Scientists consider using artificial reefs to restore coral communities damaged by development.
Fake reefs eyed as marine saviour
ABU DHABI // Scientists are considering the use of artificial reefs to restore coral communities damaged by development. Although the deployment of artificial structures to support reef growth is now allowed only for scientific research, the Environment Agency - Abu Dhabi (EAD) is looking to use them after studies showed the effectiveness of certain structures. A complete list of guidelines is incomplete, however, because some of the experiments are not finished.
Because of the high salinity and water temperatures in the Gulf, corals are already living on the edge. In recent years, oil pollution, unmanaged coastal development and unregulated commercial and recreational fishing have added to the pressures on the delicate marine animals. A document - the result of a three-year collaboration that included the Emirates Wildlife Society, World Wide Fund for Nature and the EAD - said coral-reef coverage off the coast of Abu Dhabi is at a record low.
Sixty five per cent of Abu Dhabi's coral is already lost. However, there are signs of resilience, and if the right protection and mitigation measures are put in place, a full recovery could follow, the document says. Although artificial reefs are illegal, the law is flouted, said Ashraf al Cibahy, head of the EAD's marine protected areas section. "In all emirates, fishermen apply artificial reefs in certain areas of the sea to collect fish. They are convinced from their experience that any three-dimensional structure will attract fish, either to hide in, to feed or as nursery grounds."
Three broad categories of materials could be used to create artificial reefs: discarded materials such as cars, boats, and construction waste; natural materials such as wood and rock; and concrete mixes, PVC and fibreglass. EAD decided to test the use of materials from concrete, reviewing products available from companies in Fujairah, Dubai and Abu Dhabi. The first type of structure to be tested, known as reef ball, was made by the National Cement Company in Dubai. The dome-shaped structures, a mixture of cement and gravel, are pH-neutral, so as not to change the chemical balance of the seawater. Achieving pH neutrality is difficult because cement is usually highly alkaline.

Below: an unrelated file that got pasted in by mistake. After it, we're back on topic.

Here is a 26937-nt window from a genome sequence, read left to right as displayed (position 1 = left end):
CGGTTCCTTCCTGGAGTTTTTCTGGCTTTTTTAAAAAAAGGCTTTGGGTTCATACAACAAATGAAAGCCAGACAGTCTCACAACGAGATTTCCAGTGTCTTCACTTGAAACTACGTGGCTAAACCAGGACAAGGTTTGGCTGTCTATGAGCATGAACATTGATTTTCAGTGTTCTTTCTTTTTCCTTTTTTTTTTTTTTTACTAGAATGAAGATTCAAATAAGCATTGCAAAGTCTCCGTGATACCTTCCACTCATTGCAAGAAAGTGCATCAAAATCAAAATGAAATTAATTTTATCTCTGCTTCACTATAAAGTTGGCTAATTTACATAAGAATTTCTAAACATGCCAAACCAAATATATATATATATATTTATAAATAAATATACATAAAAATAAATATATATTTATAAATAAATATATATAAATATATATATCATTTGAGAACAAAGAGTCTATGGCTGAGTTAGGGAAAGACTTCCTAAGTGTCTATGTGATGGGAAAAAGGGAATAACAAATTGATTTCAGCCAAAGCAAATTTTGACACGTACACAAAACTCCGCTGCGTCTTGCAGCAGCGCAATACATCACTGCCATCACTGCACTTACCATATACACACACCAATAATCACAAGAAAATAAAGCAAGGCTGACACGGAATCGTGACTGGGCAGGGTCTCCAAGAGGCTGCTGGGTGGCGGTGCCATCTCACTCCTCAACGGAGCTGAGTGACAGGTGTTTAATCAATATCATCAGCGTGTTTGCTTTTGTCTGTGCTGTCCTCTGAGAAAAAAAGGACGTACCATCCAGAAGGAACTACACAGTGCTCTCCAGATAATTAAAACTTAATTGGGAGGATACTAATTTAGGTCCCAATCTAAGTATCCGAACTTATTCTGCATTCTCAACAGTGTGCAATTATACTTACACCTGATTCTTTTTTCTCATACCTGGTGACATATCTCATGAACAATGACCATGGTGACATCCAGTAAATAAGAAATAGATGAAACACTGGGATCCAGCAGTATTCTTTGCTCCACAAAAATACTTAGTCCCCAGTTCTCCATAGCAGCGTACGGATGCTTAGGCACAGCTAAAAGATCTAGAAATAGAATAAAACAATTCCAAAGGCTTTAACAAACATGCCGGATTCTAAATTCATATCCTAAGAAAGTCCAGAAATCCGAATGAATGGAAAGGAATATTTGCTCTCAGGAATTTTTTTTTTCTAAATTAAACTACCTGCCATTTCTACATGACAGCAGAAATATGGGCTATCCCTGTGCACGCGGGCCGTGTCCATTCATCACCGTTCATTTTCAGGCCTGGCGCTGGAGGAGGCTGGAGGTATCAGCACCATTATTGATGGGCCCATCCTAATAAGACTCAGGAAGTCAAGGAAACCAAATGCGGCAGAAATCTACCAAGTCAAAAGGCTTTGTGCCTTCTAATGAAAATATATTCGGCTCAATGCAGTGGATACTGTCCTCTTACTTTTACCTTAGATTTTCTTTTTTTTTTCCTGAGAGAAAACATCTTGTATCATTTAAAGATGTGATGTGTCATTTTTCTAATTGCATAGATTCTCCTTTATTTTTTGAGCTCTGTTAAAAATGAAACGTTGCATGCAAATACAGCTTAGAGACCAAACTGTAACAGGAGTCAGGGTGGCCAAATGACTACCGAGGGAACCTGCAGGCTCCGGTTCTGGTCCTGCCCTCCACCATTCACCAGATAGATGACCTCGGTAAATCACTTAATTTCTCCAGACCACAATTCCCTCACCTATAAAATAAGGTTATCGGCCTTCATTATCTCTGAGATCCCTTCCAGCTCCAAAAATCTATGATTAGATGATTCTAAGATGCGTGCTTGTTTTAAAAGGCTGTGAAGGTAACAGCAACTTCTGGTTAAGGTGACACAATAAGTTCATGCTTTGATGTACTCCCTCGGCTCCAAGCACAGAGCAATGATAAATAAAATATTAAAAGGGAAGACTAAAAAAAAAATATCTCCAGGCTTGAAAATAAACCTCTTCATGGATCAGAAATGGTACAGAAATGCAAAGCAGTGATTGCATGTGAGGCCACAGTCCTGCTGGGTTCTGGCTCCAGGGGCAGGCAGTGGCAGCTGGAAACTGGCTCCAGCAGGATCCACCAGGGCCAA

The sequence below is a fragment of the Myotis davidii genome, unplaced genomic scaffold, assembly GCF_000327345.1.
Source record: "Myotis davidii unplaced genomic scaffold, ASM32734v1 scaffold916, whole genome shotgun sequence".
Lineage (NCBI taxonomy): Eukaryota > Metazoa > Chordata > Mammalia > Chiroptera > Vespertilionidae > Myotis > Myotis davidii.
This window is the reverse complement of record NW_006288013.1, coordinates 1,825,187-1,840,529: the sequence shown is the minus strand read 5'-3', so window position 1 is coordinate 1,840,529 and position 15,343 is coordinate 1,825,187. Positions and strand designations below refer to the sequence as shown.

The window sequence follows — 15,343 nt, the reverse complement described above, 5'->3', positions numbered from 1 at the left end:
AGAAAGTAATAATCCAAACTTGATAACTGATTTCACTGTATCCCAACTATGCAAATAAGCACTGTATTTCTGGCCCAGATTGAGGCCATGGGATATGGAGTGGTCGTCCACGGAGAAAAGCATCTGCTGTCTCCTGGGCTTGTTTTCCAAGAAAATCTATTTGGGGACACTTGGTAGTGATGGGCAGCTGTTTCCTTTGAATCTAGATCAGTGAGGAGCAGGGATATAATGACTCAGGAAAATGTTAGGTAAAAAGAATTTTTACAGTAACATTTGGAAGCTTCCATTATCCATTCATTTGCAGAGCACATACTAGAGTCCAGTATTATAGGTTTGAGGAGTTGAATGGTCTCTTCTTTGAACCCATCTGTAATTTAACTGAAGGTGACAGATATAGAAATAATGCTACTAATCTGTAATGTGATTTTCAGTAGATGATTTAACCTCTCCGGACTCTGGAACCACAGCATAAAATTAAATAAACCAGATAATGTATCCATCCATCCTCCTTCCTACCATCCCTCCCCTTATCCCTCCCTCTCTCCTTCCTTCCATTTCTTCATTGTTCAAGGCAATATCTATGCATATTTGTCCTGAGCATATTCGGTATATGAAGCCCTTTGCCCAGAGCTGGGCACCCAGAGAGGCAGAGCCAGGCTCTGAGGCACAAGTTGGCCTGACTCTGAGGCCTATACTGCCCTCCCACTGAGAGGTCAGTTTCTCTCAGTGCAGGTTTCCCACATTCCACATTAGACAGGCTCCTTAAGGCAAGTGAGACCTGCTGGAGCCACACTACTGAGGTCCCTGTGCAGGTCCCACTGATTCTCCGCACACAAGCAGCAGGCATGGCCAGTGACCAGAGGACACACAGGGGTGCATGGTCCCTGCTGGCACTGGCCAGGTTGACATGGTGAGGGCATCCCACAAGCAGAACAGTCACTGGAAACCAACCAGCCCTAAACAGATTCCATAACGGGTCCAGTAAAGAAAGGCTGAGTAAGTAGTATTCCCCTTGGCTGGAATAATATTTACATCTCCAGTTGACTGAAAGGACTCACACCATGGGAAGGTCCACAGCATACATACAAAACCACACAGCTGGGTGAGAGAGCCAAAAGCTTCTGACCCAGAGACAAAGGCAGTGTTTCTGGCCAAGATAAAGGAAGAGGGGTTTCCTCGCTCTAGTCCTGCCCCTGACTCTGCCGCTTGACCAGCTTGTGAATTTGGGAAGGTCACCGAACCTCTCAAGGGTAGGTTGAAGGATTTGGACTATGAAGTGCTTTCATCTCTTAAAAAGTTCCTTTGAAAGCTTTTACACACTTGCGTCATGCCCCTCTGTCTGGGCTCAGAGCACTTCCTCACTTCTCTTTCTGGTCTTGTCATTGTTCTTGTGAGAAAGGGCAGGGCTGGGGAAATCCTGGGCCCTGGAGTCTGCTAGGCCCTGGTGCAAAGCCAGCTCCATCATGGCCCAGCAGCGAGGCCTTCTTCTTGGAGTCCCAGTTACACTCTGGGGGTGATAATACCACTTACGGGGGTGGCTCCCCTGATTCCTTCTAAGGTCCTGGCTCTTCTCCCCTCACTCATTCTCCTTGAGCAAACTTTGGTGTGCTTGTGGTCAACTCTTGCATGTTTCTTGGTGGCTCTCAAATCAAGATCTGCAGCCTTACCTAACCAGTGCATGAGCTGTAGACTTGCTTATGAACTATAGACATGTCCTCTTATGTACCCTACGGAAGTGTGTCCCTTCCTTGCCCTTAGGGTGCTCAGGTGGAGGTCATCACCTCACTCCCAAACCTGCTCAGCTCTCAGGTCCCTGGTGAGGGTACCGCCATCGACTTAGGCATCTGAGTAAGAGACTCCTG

The scientists installed 50 units, each weighing 400kg, in an area in the Marawah Marine Biosphere Reserve west of Abu Dhabi island. The units were scattered in groups of various size over a hectare. The installation started in late 2006. "We chose a site that has a no-take zone," said Mr Cibahy said. "If you put the site in an area that is open to fishermen, the results of the study will not be accurate."
"The site had to be solid ground with middle-strength current and, most importantly, minimal life so we can compare the before and after." The scientists also installed a 25-square-metre monitoring station close to the experiment site so they could compare colonisation rates at the two locations. The experiment was to compare the two locations in terms of the frequency and abundance of species of fish, coral and other forms of marine life, the percentage coverage per square metre as well as the biomass content for different groups of important species.
Within six months, the two locations were showing some remarkable differences, said Mr Cibahy. While at the reference site, scientists located only six species of shells with a relatively small number of individuals, the experiment site was much richer in terms of the variety and total number of shell species. Shells had a coverage of 10 per cent per square kilometre - a high number. The above applied to other species of marine life - fish, coral, seagrass, algae, sea slugs and other forms of underwater life.
EAD is also testing two other structures. The Fish Haven Tower is a pyramid-like structure, weighing more than 600kg. Fifty units were installed in the reserve 18 months ago. In May, the scientists started a third experiment, with a structure known as EcoReefs. Made of unglazed ceramic, they resemble the branches of coral species such as Acropora, a common coral here. These structures, are much easier to install than the others, because they weigh only 40g. Deployment was finished in August and the first results are expected in March, Mr Cibahy said.
The scientists have already drawn some conclusions about the use of artificial reefs. "Concrete is a very durable and stable material that is also easily available," Mr Cibahy said. "It is flexible to cast and offers excellent surface for habitat settlement for encrusting organisms." The only drawback is that concrete structures "are heavy and require specialised equipment to handle them". The study has resulted in recommendations to issue a decree to govern permitting and monitoring of artificial reefs in Abu Dhabi, he said.